To the Czechs, VMzslav Novak is a central figure in the national tradition. Born in 1870, in the south Bohemian town of Kamenice nad Lipou, about 100 km south-east of Prague, he was a pupil of Dvorak; later he was a distinguished teacher at the Prague Conservatory. His orchestral, piano and choral music is much coloured by his interest in the folk music of Moravia and Slovakia, although he never explored the implications of folk music as Janacek or Bartok did. During World War II his compositions (notably a De profundis and a St Wenceslas Triptych) proclaimed his response to political events. His considerable theatre output has remained admired in his native country. He died in Skutec in 1949.

Novak is commemorated in Kamenice nad Lipou, not in the actual house of his birth – that, in the main town square, is marked by a plaque, and there is also a bust facing it – but in a museum, one street away from the square, opened in 1970 to mark his centenary. This consists of a single room, large and subdivided, with displays clearly and neatly laid out in a series of modern showcases. Novak’s life is related in a collection of photographs of his birthplace, his contemporaries and a variety of documents. There are his original sketchbooks, of his drawings as well as his music, and a striking oil painting of him by his son shows that at least some of his talents were passed on. His own piano is there, and also the entire furnishing of his study in his flat in Prague – a sofa and chairs, his desk (pictures on it show the original disposition of the study), a bookcase, his glasses, his pen. There is a display of his publications, and another of letters (in facsimile); his personal life is represented with family pictures and a charming statuette of the man in his overcoat and hat. He was apparently much loved in

Kamenice and there is another bust of him in front of the town school; there is also a memorial in the nearby village of Johanka.

NOVAK MUSEUM Photo Gallery

Novak spent a good deal of time in his later years in Skutec, a town on the eastern side of central Bohemia, some 130 km east of Prague and about 100 north-west of Brno. This was the family home of his wife, Marie Praskova. It had originally been a shoe factory; Skutec was a centre of the Czech shoe industry and Marie’s parents ran a workshop there. Novak was 19 years older than his wife, who had been one of his pupils at the conservatory; he had visited her family at Skutec and spent holiday times there, and for three years during World War II they lived in the house. In 1954, his widow gave the building and its furnishings to the town, specifying that the ground floor be a city museum and the upper floor be devoted to her husband’s memory. The ground floor is now a small recital hall, seating about 100 people. Upstairs, you first enter a room that served as Novak’s study, which contains the original family furniture, along with portraits of his parents-in-law, a photographic portrait of Novak himself and an anonymous French landscape that he specially liked. Some of his awards and prizes are shown on the walls. There is a music salon, with his grand piano (by Wirth of Vienna) and a glass-fronted cabinet with books about him, memoirs and various of his medals; on the walls are portraits of Novak and his wife by their son as well as portraits of his grandparents. The principal display is in the third room, originally the bedroom – this is the room in which he died. Some of his own drawings, in pencil, are shown here, along with photographs covering several aspects of his life – family pictures, some showing him with Dvorsak, Suk, Janacsek, Talich and other colleagues, and a selection of documents, in facsimile, concerning his life and career, among them the letter in which he proposed marriage to Marie. Also exhibited are copies of his published music, early recordings, citations from the academic world (including his appointment as a National Artist), a bust, a cast of his right hand taken after his death and a picture of his funeral cortege.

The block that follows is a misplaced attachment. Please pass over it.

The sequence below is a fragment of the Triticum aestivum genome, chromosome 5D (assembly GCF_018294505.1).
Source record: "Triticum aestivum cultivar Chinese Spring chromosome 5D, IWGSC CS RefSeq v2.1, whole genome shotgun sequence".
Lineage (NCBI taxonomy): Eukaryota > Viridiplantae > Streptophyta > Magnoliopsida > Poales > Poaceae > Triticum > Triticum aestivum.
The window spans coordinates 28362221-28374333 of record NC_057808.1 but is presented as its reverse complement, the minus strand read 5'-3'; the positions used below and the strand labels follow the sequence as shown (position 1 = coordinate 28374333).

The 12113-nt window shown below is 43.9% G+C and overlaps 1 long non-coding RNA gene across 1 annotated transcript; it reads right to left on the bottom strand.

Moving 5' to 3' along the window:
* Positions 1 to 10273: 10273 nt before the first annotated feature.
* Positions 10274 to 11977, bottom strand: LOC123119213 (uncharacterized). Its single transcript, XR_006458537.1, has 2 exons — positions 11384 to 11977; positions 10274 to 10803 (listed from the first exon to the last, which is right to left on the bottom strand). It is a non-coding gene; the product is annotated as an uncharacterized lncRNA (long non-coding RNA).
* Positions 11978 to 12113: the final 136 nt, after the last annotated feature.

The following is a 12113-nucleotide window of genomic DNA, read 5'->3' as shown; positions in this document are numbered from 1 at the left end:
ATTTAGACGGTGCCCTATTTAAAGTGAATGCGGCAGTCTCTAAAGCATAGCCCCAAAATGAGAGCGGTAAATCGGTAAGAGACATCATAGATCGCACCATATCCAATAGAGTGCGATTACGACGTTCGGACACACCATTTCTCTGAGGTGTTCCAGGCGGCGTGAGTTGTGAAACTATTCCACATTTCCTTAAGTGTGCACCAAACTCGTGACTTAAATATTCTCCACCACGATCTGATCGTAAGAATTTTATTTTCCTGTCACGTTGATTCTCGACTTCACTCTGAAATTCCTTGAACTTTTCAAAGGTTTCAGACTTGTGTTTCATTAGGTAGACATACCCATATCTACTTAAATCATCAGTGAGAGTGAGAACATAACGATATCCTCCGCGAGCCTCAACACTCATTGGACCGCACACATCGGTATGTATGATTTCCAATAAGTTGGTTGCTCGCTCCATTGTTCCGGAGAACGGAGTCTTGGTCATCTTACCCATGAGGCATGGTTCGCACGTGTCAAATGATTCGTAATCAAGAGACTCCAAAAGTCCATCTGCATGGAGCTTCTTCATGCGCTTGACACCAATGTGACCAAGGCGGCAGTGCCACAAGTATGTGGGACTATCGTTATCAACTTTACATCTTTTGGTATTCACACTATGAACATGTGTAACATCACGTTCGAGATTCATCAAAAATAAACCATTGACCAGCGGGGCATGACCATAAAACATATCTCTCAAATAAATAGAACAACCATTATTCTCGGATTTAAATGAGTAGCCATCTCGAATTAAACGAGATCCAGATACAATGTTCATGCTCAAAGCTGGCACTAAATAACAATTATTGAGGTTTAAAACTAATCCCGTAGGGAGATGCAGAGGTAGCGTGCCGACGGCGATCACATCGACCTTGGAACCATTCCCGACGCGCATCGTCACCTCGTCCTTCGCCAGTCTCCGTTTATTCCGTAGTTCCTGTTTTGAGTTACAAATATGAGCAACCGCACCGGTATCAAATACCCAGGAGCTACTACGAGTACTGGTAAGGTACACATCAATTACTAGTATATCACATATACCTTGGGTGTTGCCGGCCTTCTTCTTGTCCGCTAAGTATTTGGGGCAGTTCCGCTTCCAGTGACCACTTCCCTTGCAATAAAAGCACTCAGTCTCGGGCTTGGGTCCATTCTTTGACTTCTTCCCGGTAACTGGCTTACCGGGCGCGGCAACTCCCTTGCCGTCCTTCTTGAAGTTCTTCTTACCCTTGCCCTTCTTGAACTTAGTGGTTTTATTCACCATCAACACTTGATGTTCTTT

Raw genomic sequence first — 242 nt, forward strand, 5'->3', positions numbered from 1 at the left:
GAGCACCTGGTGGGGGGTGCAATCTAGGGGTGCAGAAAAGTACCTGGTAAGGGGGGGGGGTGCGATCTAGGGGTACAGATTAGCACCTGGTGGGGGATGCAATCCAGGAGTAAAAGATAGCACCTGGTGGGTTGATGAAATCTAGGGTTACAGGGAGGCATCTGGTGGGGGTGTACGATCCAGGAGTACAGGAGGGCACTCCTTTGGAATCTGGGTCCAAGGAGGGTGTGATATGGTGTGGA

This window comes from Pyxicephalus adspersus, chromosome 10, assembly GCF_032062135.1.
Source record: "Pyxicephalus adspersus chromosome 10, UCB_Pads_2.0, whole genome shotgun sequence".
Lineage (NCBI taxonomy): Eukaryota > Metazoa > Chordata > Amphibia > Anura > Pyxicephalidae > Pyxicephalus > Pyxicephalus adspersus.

Novak is remembered elsewhere in the Czech Republic: in Prague, where there is a bust in the house he lived in and a statue on a hill (with his ashes buried in its base); in Teplice nad Becvou there is another bust, and a school is named after him in Jindrichuv Hradec.

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